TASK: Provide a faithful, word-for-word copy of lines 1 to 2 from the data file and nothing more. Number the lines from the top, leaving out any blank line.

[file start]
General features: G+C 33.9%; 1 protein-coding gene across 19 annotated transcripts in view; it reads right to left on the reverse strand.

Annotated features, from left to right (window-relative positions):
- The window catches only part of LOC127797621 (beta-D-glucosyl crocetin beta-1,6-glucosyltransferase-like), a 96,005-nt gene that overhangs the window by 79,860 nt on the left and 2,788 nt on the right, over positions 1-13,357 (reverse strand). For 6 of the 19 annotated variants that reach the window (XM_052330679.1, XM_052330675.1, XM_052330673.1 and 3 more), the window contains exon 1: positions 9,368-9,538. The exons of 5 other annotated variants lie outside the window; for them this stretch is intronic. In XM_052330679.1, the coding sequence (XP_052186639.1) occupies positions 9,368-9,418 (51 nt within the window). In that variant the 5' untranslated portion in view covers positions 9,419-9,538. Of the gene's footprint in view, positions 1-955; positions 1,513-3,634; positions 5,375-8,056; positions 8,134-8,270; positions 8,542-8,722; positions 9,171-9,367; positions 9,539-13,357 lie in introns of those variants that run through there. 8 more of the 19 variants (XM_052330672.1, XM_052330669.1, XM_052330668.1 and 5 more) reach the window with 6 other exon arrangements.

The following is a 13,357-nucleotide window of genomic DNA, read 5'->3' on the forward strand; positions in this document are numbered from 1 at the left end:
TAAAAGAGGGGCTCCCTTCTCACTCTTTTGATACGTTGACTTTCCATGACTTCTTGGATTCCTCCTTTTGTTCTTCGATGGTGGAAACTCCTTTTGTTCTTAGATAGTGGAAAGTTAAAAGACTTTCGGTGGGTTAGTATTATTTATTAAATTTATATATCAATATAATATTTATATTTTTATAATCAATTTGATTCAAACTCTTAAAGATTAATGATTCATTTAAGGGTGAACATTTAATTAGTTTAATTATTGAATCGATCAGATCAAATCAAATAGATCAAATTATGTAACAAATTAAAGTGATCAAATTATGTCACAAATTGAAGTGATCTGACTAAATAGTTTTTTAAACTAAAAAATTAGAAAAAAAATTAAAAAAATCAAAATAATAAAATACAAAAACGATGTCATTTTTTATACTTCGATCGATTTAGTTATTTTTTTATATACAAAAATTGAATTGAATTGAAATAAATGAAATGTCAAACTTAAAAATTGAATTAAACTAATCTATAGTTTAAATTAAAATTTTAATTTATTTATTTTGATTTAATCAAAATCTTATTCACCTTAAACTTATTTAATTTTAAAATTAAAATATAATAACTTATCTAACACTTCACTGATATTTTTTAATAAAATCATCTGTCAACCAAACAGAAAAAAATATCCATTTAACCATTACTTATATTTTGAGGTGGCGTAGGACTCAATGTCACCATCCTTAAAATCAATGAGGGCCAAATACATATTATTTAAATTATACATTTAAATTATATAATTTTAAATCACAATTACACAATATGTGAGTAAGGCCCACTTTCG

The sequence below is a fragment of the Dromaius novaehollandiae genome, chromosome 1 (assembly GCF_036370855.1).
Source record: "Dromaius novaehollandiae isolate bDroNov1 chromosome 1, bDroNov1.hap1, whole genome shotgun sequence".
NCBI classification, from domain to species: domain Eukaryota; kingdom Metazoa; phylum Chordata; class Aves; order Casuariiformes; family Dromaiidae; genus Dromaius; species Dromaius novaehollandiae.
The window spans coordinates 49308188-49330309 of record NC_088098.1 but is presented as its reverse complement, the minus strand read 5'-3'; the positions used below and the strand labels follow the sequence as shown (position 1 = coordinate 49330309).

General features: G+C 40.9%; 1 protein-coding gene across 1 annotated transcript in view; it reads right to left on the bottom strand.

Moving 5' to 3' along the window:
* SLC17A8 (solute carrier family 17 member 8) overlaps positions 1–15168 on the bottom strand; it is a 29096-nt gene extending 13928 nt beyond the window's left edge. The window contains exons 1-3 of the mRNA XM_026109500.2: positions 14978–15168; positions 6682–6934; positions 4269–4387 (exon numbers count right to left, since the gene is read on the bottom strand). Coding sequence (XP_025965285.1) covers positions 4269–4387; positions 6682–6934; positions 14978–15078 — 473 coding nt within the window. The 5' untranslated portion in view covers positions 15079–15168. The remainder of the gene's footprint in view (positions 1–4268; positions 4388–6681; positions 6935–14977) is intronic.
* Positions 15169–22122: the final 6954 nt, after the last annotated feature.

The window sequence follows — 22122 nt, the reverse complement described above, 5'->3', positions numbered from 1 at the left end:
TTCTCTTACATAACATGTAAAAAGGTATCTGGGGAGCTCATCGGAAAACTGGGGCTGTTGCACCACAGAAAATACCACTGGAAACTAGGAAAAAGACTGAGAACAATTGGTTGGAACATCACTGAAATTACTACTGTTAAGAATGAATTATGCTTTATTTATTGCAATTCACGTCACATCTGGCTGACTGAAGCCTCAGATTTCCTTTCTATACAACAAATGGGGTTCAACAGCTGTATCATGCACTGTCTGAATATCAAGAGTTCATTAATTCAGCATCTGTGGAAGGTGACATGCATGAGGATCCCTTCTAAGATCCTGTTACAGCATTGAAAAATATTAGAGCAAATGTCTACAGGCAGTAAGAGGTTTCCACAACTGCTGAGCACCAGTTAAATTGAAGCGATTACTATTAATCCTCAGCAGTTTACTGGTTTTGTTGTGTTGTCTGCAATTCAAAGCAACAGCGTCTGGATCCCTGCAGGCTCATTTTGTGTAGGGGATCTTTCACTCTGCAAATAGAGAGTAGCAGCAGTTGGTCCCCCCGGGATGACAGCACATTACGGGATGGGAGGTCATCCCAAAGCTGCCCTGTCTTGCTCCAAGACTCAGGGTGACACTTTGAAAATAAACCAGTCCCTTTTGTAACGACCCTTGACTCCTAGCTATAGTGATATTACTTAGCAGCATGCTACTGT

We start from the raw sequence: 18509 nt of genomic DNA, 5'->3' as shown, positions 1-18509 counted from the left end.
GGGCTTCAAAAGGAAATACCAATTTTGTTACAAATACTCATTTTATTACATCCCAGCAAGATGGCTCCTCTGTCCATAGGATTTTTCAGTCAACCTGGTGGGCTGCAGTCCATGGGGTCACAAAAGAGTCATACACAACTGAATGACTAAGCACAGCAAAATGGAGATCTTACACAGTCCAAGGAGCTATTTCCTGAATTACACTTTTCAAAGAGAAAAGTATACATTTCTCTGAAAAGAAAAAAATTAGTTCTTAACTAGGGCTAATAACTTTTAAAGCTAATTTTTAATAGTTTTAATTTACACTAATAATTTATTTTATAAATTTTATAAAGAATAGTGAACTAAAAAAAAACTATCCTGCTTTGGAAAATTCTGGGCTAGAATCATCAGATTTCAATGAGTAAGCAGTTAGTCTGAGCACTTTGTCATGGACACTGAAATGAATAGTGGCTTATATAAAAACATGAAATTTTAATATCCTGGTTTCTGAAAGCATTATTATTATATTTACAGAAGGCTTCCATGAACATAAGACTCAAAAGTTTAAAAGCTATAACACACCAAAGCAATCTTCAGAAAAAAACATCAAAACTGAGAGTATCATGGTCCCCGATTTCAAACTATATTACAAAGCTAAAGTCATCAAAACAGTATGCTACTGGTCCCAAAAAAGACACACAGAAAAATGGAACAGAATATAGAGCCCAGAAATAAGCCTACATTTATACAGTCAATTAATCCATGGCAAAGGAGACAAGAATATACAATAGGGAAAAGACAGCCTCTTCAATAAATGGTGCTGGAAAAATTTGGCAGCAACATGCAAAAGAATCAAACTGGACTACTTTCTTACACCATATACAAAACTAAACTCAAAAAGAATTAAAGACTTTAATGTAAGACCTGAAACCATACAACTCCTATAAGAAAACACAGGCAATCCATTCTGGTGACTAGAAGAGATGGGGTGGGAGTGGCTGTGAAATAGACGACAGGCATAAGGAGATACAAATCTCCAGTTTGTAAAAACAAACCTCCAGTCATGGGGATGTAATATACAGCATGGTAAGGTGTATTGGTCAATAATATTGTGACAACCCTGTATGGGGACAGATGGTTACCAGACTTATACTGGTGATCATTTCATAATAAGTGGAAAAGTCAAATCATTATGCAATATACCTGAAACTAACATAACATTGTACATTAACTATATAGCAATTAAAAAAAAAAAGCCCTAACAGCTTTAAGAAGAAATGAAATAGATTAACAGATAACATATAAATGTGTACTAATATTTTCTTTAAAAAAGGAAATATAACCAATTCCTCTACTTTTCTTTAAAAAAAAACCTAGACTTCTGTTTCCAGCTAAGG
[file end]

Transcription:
General features: G+C 33.9%; 1 protein-coding gene across 19 annotated transcripts in view; it reads right to left on the reverse strand.

Annotated features, from left to right (window-relative positions):